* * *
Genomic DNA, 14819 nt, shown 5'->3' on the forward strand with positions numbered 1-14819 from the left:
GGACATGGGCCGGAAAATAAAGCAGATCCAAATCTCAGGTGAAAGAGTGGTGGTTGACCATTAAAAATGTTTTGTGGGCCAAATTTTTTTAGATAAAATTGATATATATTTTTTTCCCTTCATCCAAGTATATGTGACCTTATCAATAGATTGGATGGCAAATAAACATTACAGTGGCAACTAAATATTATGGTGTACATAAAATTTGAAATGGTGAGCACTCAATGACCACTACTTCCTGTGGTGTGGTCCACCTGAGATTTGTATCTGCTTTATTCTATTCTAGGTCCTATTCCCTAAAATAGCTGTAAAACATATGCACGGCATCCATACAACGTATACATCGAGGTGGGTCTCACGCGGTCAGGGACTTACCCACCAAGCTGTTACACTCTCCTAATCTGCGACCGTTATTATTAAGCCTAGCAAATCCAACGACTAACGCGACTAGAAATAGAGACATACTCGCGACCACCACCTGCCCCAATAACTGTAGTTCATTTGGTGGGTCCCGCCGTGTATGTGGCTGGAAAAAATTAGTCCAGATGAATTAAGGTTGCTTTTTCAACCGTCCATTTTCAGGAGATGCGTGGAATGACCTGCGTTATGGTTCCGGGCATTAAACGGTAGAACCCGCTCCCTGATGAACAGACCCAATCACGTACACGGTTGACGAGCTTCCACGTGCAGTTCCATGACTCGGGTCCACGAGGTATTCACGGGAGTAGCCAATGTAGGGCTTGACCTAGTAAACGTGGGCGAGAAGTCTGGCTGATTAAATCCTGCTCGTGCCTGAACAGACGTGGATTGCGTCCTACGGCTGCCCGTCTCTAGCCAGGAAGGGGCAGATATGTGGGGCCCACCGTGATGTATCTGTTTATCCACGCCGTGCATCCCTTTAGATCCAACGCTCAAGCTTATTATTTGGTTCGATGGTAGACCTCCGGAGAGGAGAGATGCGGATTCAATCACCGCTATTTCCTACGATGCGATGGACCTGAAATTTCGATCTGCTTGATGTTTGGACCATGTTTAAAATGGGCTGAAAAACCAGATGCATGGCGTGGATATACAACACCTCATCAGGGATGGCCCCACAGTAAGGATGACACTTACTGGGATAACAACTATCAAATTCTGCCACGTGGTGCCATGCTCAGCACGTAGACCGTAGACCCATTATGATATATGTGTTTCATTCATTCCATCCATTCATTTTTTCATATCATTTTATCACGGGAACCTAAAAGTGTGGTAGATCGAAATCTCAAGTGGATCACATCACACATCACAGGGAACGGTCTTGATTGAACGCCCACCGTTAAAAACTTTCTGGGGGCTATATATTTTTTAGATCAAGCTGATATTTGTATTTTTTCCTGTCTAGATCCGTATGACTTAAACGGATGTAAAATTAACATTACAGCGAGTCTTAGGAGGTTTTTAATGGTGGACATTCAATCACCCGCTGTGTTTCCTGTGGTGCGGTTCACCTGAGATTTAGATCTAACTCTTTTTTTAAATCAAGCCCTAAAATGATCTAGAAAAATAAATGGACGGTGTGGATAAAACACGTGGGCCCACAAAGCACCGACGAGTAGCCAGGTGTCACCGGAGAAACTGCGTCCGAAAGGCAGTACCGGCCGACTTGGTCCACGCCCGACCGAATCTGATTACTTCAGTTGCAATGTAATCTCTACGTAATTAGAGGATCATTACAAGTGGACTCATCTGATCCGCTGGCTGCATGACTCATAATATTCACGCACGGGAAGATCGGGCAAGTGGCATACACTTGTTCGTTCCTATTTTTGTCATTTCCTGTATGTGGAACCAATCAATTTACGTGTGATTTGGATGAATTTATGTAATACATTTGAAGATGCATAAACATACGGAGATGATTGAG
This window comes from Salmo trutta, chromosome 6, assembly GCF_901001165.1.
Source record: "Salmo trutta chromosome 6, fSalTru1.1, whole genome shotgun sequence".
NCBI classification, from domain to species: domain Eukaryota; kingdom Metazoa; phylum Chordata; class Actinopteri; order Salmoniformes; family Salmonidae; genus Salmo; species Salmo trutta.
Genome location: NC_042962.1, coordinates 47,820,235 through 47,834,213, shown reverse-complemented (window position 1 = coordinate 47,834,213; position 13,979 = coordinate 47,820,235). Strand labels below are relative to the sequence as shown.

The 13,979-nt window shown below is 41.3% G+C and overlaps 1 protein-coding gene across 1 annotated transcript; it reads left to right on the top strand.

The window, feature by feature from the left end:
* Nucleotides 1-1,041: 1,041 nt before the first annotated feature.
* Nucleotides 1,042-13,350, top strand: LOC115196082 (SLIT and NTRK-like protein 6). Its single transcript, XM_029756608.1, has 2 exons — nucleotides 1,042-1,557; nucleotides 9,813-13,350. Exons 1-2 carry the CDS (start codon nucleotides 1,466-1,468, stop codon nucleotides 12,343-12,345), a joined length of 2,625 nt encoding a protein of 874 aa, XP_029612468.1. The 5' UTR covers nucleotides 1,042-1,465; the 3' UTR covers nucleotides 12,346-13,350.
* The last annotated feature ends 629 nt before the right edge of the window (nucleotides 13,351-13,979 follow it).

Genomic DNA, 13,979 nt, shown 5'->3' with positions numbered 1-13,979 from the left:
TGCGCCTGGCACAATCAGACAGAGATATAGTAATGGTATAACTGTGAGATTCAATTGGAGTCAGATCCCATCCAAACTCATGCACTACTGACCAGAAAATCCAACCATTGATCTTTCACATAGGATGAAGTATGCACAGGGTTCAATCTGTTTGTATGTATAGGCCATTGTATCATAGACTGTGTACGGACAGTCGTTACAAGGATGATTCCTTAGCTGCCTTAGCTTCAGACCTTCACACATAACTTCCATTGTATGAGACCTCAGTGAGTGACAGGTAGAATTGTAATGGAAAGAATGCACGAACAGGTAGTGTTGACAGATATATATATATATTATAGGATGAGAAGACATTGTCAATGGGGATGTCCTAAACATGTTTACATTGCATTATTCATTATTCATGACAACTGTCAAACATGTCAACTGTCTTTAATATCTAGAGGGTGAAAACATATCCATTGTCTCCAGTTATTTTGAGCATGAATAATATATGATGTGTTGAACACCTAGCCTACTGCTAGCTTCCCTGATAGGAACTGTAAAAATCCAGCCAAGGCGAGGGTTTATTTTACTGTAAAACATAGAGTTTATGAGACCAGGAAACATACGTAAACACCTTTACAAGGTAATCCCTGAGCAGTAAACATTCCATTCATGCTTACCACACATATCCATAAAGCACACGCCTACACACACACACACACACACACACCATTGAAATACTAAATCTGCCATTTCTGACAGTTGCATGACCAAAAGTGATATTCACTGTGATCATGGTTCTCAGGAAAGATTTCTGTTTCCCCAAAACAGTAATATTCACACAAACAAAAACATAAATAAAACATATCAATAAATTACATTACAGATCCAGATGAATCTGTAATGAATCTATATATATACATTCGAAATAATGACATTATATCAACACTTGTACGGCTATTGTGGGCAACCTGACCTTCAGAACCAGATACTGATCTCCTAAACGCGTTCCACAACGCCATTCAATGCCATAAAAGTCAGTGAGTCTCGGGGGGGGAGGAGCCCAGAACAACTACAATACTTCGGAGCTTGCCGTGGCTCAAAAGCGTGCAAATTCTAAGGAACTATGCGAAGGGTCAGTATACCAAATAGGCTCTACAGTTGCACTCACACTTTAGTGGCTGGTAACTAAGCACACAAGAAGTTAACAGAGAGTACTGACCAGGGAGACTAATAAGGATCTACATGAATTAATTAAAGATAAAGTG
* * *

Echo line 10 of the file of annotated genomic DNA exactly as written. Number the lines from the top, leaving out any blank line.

* Nucleotides 1,042-13,350, top strand: LOC115196082 (SLIT and NTRK-like protein 6). Its single transcript, XM_029756608.1, has 2 exons — nucleotides 1,042-1,557; nucleotides 9,813-13,350. Exons 1-2 carry the CDS (start codon nucleotides 1,466-1,468, stop codon nucleotides 12,343-12,345), a joined length of 2,625 nt encoding a protein of 874 aa, XP_029612468.1. The 5' UTR covers nucleotides 1,042-1,465; the 3' UTR covers nucleotides 12,346-13,350.